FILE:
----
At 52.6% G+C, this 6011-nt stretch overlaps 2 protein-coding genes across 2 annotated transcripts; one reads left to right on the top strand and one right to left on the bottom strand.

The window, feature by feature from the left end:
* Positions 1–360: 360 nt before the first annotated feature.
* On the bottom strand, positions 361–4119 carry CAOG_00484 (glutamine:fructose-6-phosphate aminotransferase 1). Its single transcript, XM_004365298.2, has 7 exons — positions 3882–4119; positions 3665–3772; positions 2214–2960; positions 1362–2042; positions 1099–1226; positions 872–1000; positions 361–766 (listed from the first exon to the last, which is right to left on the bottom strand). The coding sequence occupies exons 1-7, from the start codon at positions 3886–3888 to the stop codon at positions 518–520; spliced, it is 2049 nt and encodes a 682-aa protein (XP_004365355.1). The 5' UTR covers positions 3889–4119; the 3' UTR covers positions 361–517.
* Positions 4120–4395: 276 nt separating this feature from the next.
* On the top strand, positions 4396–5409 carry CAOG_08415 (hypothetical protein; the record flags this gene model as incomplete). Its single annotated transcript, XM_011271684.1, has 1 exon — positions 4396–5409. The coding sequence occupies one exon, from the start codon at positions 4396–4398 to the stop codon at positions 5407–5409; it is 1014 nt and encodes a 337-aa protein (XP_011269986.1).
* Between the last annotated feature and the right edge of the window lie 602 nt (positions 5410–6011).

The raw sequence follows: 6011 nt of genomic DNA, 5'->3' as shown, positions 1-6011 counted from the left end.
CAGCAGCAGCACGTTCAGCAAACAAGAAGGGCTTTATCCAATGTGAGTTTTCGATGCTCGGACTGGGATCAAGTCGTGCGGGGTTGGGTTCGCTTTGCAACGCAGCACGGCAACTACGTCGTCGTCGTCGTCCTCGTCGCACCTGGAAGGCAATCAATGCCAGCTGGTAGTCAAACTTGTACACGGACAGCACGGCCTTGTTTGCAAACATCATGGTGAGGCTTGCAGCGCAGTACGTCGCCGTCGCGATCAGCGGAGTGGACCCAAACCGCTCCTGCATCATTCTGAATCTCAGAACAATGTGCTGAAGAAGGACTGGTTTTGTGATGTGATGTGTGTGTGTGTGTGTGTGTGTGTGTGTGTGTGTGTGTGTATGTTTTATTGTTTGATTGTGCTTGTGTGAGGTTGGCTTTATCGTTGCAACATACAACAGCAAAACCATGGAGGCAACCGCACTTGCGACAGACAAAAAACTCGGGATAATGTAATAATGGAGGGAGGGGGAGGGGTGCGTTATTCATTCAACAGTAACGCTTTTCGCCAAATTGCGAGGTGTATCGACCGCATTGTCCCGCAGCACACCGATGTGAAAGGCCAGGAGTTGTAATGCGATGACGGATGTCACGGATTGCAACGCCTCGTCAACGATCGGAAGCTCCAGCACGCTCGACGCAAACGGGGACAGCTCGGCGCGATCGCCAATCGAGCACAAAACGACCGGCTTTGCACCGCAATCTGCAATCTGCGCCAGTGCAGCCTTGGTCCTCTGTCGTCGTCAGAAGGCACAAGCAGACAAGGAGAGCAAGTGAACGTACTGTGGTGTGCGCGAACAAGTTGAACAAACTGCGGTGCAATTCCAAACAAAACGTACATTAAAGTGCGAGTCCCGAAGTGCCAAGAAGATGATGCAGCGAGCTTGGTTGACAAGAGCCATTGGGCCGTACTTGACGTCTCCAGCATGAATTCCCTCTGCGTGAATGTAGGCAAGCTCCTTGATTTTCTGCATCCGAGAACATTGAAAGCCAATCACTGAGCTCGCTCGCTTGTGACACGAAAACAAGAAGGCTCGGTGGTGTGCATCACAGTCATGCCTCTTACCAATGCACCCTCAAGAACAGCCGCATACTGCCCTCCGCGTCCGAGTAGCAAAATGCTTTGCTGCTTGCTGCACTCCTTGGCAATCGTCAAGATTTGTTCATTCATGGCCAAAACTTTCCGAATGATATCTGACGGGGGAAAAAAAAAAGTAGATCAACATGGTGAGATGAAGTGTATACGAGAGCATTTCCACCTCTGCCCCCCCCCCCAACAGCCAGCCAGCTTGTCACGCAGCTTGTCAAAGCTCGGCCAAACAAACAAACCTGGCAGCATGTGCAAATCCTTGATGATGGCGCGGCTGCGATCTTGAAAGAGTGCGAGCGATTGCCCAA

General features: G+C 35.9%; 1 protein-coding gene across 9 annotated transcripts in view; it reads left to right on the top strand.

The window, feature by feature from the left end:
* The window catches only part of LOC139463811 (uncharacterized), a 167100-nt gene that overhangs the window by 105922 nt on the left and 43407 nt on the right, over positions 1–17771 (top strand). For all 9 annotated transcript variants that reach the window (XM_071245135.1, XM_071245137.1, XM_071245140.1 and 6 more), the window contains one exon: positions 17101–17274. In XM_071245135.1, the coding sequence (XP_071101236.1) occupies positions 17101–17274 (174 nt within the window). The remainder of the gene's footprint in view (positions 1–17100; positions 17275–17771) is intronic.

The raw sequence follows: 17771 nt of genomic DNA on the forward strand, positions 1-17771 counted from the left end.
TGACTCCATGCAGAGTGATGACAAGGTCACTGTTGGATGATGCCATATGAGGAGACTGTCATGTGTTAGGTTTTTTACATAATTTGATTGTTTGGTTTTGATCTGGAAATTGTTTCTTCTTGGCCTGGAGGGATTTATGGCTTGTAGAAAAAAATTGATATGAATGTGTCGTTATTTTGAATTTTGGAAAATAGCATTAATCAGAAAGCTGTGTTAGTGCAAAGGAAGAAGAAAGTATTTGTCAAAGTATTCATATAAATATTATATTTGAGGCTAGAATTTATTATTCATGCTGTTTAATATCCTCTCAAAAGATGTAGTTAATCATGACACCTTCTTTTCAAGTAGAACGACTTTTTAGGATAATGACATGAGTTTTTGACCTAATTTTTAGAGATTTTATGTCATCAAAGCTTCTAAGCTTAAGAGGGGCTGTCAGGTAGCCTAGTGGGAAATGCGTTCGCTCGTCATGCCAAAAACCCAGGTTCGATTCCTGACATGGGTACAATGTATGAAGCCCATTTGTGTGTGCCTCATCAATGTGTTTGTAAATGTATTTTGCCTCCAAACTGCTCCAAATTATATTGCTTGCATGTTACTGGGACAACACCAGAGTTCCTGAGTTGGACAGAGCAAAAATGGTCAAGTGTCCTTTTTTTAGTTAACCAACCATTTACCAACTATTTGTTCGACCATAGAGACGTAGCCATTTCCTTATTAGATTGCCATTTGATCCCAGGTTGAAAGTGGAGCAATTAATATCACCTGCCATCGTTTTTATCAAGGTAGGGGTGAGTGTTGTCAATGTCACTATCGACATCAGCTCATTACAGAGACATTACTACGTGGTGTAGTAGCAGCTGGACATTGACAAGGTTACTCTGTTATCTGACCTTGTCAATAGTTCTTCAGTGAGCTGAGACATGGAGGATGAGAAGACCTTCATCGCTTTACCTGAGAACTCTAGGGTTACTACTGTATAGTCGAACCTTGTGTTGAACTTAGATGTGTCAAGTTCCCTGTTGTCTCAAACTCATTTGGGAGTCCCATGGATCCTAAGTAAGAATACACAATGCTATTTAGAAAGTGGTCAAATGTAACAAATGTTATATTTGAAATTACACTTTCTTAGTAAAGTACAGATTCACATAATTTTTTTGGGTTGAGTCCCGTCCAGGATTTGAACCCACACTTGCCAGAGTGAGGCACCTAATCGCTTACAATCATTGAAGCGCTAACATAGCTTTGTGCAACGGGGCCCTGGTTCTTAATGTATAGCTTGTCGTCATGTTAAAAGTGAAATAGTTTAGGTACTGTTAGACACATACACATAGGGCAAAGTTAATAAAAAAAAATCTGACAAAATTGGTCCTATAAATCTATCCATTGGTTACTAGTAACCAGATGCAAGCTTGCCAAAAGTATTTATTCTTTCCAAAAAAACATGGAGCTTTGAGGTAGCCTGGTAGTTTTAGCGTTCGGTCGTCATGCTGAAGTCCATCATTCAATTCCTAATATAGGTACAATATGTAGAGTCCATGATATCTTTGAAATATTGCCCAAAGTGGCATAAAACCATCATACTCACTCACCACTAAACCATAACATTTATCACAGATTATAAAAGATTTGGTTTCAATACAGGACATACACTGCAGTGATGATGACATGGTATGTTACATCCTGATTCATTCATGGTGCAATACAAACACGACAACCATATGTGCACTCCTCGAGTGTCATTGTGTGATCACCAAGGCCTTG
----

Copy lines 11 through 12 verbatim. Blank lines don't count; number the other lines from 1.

The window, feature by feature from the left end:
* The window catches only part of LOC139463811 (uncharacterized), a 167100-nt gene that overhangs the window by 105922 nt on the left and 43407 nt on the right, over positions 1–17771 (top strand). For all 9 annotated transcript variants that reach the window (XM_071245135.1, XM_071245137.1, XM_071245140.1 and 6 more), the window contains one exon: positions 17101–17274. In XM_071245135.1, the coding sequence (XP_071101236.1) occupies positions 17101–17274 (174 nt within the window). The remainder of the gene's footprint in view (positions 1–17100; positions 17275–17771) is intronic.